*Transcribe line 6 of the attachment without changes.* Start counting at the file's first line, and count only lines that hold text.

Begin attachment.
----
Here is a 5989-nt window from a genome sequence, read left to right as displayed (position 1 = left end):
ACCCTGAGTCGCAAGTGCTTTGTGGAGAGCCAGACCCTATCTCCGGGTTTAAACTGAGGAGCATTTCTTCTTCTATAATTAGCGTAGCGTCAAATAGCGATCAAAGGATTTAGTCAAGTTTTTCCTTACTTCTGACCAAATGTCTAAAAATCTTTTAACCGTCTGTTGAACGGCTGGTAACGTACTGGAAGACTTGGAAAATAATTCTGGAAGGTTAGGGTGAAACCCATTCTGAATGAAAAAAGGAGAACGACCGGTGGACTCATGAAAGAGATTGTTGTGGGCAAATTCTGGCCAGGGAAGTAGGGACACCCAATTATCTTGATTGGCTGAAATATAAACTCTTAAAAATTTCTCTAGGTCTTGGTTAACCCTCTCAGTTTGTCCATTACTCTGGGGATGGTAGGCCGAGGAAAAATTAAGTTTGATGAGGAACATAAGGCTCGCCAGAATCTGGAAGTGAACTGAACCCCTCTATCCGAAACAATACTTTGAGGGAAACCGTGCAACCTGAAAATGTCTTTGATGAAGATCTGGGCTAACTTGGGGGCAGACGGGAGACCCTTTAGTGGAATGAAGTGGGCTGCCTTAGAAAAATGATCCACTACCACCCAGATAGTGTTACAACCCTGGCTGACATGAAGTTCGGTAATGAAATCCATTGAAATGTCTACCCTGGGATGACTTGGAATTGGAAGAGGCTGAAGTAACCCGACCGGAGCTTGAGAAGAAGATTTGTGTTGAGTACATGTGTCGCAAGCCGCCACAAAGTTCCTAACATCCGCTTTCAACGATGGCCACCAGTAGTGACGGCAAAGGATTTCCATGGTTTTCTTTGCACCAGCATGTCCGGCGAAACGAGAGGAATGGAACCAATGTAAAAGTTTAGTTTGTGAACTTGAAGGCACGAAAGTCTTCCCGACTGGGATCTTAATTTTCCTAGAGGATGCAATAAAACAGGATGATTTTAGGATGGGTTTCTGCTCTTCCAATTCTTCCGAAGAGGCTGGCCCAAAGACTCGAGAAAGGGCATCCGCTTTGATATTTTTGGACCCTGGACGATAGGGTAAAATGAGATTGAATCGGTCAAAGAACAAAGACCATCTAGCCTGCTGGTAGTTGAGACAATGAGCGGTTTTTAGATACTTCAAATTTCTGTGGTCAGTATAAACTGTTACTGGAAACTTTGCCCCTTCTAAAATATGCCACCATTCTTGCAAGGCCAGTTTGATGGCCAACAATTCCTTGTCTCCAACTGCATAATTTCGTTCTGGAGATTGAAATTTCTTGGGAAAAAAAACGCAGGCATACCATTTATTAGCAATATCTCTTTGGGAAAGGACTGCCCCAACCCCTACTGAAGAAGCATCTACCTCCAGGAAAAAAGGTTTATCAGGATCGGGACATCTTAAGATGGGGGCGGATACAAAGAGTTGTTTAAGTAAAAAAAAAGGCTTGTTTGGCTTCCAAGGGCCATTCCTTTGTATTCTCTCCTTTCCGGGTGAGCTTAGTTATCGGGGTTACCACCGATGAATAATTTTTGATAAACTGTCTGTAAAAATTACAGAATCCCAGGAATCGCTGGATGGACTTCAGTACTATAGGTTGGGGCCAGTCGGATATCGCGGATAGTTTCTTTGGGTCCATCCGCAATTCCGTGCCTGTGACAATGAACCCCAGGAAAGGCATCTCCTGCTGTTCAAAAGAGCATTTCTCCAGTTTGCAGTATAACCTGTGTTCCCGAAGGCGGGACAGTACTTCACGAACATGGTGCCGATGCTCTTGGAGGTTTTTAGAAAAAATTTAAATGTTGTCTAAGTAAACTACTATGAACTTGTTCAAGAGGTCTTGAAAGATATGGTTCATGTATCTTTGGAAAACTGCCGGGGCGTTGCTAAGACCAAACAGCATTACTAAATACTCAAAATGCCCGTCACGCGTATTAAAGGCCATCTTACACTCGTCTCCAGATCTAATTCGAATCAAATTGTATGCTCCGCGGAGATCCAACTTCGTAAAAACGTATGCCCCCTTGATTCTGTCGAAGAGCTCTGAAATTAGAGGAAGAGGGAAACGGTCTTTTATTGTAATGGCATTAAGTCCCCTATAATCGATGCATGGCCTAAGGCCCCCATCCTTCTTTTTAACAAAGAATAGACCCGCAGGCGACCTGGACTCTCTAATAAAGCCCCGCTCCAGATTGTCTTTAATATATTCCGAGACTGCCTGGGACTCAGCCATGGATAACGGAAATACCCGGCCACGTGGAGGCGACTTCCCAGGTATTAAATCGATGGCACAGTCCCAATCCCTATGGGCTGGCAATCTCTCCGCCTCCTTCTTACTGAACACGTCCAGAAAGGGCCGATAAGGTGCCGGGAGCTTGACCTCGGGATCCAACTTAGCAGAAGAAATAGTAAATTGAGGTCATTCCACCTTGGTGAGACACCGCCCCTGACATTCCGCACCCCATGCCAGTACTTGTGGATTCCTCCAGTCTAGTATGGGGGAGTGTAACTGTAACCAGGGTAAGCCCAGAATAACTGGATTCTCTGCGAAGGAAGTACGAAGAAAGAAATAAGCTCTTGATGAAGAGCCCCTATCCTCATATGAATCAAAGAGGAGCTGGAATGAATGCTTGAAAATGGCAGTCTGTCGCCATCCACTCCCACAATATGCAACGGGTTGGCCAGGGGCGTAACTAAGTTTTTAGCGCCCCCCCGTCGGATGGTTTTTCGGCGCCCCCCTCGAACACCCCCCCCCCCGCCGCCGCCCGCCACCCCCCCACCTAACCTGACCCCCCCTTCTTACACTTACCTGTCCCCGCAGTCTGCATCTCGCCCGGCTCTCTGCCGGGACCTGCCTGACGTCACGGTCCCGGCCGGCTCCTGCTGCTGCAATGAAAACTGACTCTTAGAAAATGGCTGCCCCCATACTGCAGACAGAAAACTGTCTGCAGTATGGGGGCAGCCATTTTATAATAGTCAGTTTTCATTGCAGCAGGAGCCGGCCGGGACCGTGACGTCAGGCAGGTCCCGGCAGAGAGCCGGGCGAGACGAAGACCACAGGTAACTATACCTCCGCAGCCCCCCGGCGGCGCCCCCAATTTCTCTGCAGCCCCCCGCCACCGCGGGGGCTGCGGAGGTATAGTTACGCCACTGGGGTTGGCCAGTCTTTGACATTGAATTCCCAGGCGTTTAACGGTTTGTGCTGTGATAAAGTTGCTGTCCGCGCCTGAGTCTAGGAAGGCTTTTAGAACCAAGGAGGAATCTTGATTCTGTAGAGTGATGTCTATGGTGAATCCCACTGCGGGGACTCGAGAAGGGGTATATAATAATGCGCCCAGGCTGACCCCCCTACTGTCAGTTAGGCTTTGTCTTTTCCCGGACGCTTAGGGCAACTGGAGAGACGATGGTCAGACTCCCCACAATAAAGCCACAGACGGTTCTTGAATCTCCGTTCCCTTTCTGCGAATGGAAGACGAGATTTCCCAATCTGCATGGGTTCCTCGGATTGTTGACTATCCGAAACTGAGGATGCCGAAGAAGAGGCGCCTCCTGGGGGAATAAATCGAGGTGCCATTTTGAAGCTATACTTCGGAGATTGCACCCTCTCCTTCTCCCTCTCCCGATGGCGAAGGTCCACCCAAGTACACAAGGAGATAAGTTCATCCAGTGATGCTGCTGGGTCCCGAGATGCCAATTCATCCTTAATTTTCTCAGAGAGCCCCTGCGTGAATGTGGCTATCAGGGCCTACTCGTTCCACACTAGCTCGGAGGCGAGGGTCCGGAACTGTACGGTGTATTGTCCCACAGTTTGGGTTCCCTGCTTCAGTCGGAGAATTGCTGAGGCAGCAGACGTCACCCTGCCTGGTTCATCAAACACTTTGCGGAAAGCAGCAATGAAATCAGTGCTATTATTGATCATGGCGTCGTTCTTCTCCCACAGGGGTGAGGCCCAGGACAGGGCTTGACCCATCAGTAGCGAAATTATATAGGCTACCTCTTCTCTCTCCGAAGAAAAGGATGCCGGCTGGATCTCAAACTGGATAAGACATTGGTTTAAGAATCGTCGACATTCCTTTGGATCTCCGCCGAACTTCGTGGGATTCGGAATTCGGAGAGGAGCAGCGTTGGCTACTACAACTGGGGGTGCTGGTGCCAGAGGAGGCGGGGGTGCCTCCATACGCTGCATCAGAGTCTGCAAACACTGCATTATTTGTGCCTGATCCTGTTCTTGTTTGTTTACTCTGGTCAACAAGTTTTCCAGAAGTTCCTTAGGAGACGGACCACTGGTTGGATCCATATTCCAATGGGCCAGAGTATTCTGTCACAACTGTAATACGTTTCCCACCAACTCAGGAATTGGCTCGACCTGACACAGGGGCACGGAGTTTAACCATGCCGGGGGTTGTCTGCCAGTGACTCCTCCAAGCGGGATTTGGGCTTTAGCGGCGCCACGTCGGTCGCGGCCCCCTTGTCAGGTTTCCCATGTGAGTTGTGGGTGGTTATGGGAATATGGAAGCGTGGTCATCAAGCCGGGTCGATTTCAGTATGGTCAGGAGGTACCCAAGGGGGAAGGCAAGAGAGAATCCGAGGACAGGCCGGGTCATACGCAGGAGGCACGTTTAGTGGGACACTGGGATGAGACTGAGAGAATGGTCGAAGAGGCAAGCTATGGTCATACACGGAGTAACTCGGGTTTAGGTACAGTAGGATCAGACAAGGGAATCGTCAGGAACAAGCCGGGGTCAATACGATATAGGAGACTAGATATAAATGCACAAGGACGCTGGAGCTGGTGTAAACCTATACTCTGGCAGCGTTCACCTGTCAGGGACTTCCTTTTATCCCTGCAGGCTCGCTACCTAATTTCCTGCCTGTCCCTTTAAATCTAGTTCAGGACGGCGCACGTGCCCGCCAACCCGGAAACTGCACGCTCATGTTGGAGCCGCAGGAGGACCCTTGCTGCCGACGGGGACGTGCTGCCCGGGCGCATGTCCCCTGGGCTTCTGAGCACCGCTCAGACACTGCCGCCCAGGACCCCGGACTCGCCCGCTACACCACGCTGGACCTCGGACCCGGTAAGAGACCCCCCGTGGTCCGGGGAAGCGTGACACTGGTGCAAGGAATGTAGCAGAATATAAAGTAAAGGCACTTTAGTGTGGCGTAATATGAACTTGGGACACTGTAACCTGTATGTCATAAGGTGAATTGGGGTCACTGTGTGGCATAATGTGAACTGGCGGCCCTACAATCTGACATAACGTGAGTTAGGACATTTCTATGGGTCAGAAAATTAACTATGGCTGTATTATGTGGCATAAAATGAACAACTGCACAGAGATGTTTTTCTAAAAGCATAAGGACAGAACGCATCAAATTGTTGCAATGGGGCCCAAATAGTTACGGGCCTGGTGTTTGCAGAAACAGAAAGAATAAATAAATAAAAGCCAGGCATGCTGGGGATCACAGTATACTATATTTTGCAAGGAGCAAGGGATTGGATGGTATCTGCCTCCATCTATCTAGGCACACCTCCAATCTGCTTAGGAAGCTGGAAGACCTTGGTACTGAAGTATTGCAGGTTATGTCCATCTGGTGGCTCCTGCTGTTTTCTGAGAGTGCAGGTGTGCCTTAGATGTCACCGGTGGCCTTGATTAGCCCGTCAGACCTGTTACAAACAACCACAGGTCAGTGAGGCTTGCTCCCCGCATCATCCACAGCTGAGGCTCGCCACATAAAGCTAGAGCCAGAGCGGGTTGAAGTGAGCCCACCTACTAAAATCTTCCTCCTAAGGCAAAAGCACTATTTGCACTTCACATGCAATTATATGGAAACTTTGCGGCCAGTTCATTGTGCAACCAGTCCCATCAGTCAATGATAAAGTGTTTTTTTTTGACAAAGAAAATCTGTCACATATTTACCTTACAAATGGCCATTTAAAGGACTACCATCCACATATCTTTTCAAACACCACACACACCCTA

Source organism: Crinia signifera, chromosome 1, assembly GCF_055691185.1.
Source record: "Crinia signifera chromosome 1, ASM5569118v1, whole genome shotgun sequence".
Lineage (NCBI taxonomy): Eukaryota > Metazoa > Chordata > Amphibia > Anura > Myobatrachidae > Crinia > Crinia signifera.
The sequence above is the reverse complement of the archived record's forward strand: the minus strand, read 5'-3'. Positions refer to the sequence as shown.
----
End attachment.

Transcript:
The sequence above is the reverse complement of the archived record's forward strand: the minus strand, read 5'-3'. Positions refer to the sequence as shown.